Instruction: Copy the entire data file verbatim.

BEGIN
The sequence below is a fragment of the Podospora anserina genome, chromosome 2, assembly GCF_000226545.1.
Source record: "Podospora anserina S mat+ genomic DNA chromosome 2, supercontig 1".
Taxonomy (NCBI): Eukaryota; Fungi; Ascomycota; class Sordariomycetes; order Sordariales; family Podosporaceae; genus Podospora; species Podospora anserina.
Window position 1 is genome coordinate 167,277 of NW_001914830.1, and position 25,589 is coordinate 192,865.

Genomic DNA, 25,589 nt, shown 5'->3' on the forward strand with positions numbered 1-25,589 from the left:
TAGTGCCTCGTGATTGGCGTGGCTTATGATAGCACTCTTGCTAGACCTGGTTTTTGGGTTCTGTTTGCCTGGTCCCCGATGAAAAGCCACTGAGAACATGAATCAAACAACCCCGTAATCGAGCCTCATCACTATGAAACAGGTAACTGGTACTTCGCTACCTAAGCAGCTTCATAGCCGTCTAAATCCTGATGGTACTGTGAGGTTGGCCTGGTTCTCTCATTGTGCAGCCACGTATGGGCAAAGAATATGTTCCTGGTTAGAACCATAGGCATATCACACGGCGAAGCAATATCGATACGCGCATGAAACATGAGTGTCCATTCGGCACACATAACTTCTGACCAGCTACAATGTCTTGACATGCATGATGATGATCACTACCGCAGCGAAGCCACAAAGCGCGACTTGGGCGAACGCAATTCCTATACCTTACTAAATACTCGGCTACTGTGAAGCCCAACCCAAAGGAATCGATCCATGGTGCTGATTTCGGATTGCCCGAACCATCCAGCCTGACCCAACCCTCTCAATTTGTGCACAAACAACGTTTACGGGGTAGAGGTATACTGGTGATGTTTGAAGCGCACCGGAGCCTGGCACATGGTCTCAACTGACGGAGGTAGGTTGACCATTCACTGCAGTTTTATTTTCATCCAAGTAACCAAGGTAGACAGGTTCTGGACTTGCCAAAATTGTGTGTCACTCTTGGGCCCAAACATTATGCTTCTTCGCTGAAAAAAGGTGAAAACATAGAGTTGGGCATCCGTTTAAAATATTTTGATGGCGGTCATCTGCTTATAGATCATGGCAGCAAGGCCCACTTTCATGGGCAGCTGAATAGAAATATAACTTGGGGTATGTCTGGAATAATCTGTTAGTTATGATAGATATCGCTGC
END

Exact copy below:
The sequence below is a fragment of the Podospora anserina genome, chromosome 2, assembly GCF_000226545.1.
Source record: "Podospora anserina S mat+ genomic DNA chromosome 2, supercontig 1".
Taxonomy (NCBI): Eukaryota; Fungi; Ascomycota; class Sordariomycetes; order Sordariales; family Podosporaceae; genus Podospora; species Podospora anserina.
Window position 1 is genome coordinate 167,277 of NW_001914830.1, and position 25,589 is coordinate 192,865.

Genomic DNA, 25,589 nt, shown 5'->3' on the forward strand with positions numbered 1-25,589 from the left:
TAGTGCCTCGTGATTGGCGTGGCTTATGATAGCACTCTTGCTAGACCTGGTTTTTGGGTTCTGTTTGCCTGGTCCCCGATGAAAAGCCACTGAGAACATGAATCAAACAACCCCGTAATCGAGCCTCATCACTATGAAACAGGTAACTGGTACTTCGCTACCTAAGCAGCTTCATAGCCGTCTAAATCCTGATGGTACTGTGAGGTTGGCCTGGTTCTCTCATTGTGCAGCCACGTATGGGCAAAGAATATGTTCCTGGTTAGAACCATAGGCATATCACACGGCGAAGCAATATCGATACGCGCATGAAACATGAGTGTCCATTCGGCACACATAACTTCTGACCAGCTACAATGTCTTGACATGCATGATGATGATCACTACCGCAGCGAAGCCACAAAGCGCGACTTGGGCGAACGCAATTCCTATACCTTACTAAATACTCGGCTACTGTGAAGCCCAACCCAAAGGAATCGATCCATGGTGCTGATTTCGGATTGCCCGAACCATCCAGCCTGACCCAACCCTCTCAATTTGTGCACAAACAACGTTTACGGGGTAGAGGTATACTGGTGATGTTTGAAGCGCACCGGAGCCTGGCACATGGTCTCAACTGACGGAGGTAGGTTGACCATTCACTGCAGTTTTATTTTCATCCAAGTAACCAAGGTAGACAGGTTCTGGACTTGCCAAAATTGTGTGTCACTCTTGGGCCCAAACATTATGCTTCTTCGCTGAAAAAAGGTGAAAACATAGAGTTGGGCATCCGTTTAAAATATTTTGATGGCGGTCATCTGCTTATAGATCATGGCAGCAAGGCCCACTTTCATGGGCAGCTGAATAGAAATATAACTTGGGGTATGTCTGGAATAATCTGTTAGTTATGATAGATATCGCTGC